BATAVIA — John Dryden, a school board member in Batavia, has been accused of making a threat to parents who had criticized the board’s handling and opposed allowing a transgender student to use the locker room of their choice.
The Daily Herald in Arlington Heights reported Kelly Sullivan had filed a police report a day after a school board meeting where she and other parents had criticized how the board handled allowing a transgender middle school student access to locker rooms and restrooms.
From the Daily Herald:
After the meeting, Dryden posted on Facebook:
“Sometimes School Board meetings are like Mr. Toad’s wild ride. (Enjoy it on BATV.) You can watch me try really hard not to launch myself over the table and strangle an anti-transgender lynch mob. The Board Comments at the end are worth listening to. Cheers Batavia — let’s move ahead, not backwards …”
In an interview, Sullivan said the board was rude to the parents and Dryden’s Facebook comment was a threat.
She said she also is afraid because many commenters on Dryden’s page accused the parents of bigotry and discrimination.
Dryden has denied the post was a threat but stands by his comment.
“I watched a lot of people throw a middle school kid under the bus,” he told the newspaper. He said he’d actually had to leave the room after some comments from parents.
“In a disappointing turn of events, their bullying tactics are now directed at me,” he wrote in a statement sent to the Daily Herald. “While I find this sort of thing distasteful, I would much rather their anger and angst be focused on me than directed towards an innocent middle school child.”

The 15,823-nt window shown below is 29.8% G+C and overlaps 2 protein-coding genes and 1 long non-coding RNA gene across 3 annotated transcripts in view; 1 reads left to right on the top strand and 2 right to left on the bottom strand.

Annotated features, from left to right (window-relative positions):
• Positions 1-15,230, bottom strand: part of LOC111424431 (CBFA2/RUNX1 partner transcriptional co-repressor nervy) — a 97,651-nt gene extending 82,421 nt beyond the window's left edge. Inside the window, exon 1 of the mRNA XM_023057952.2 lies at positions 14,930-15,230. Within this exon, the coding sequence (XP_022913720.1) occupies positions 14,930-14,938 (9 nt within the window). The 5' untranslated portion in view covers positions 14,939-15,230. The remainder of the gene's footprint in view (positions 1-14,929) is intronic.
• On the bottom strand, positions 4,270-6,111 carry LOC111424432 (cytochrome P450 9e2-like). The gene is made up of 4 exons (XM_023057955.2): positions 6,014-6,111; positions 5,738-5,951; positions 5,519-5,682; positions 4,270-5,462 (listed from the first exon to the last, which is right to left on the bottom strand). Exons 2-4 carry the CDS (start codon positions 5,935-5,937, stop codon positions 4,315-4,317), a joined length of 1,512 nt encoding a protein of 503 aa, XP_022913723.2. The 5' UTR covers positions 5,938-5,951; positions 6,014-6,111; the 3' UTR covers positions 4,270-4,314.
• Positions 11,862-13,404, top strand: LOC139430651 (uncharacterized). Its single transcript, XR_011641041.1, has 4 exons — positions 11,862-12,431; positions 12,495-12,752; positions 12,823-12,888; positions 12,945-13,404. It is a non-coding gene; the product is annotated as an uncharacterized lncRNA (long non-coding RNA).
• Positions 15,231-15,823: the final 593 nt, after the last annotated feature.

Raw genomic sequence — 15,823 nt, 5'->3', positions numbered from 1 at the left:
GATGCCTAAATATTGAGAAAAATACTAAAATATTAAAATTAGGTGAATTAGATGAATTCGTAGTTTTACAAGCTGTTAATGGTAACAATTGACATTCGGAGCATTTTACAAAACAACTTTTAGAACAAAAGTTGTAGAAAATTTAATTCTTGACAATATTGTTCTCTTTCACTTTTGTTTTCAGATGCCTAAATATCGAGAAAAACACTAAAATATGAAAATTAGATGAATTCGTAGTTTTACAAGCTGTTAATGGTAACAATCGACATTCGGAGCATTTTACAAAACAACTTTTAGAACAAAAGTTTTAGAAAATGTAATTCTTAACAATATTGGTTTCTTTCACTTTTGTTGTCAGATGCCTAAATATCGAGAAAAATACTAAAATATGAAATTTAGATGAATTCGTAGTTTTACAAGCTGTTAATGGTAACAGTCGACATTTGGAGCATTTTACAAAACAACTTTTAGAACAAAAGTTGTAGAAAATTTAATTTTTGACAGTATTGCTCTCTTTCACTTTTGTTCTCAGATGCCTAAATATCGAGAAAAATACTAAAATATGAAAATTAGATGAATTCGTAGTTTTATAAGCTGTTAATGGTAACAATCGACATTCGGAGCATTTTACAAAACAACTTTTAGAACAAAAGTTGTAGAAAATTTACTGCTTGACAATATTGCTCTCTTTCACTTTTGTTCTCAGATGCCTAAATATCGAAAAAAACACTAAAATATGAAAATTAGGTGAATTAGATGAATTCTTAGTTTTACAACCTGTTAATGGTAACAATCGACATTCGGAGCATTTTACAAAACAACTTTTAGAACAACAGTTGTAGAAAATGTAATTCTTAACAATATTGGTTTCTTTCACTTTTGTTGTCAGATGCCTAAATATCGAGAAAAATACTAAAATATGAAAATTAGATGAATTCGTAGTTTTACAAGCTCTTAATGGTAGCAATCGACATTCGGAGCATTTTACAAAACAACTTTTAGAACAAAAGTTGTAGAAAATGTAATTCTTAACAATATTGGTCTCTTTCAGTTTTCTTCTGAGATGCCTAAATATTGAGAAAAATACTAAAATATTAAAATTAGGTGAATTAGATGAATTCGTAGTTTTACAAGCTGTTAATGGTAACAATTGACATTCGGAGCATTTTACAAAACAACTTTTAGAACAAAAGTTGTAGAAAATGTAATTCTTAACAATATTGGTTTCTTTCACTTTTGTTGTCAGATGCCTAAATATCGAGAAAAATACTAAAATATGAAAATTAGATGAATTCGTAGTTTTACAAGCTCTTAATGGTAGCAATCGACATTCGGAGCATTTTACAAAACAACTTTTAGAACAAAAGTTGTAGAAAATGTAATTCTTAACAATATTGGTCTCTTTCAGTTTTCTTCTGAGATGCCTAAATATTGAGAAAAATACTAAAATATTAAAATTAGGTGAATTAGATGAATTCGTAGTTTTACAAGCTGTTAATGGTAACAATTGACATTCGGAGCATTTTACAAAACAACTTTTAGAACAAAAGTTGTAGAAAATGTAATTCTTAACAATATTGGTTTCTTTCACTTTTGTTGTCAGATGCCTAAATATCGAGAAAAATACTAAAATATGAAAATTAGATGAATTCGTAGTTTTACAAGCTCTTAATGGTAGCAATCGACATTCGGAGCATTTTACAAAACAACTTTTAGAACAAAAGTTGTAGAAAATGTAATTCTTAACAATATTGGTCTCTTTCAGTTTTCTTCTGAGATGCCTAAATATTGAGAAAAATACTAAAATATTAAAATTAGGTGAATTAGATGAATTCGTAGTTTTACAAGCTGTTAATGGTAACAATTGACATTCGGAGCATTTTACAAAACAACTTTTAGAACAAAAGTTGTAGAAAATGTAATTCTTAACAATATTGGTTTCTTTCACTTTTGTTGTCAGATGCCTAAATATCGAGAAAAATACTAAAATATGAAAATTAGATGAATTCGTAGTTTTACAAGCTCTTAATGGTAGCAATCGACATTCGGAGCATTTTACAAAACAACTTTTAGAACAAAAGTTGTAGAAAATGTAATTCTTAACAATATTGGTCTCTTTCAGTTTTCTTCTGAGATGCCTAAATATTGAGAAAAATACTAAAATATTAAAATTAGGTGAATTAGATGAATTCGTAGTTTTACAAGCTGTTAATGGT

Parents were objecting to not being told a head of time that the student, who identifies as a girl, would be attending the school and that she wasn’t given alternative facilities.
Dryden said that federal law requires that transgender students be given access to school facilities. He also objected to parents misgendering her.
“I hope we can respect the person’s right to be addressed by their preferred pronoun,” Dryden said.
Batavia Superintendent Lisa Hichens said the district is following legal advice and its own equal opportunity policy. Privacy laws preclude the district from telling parents or other students personal information about another student, she told the newspaper.
“We would never discuss personal private information about a student without their permission,” Hichens said. “It’s the law.”
She also said it was up to families to prepare students for encountering transgender people offered resources for that conversation.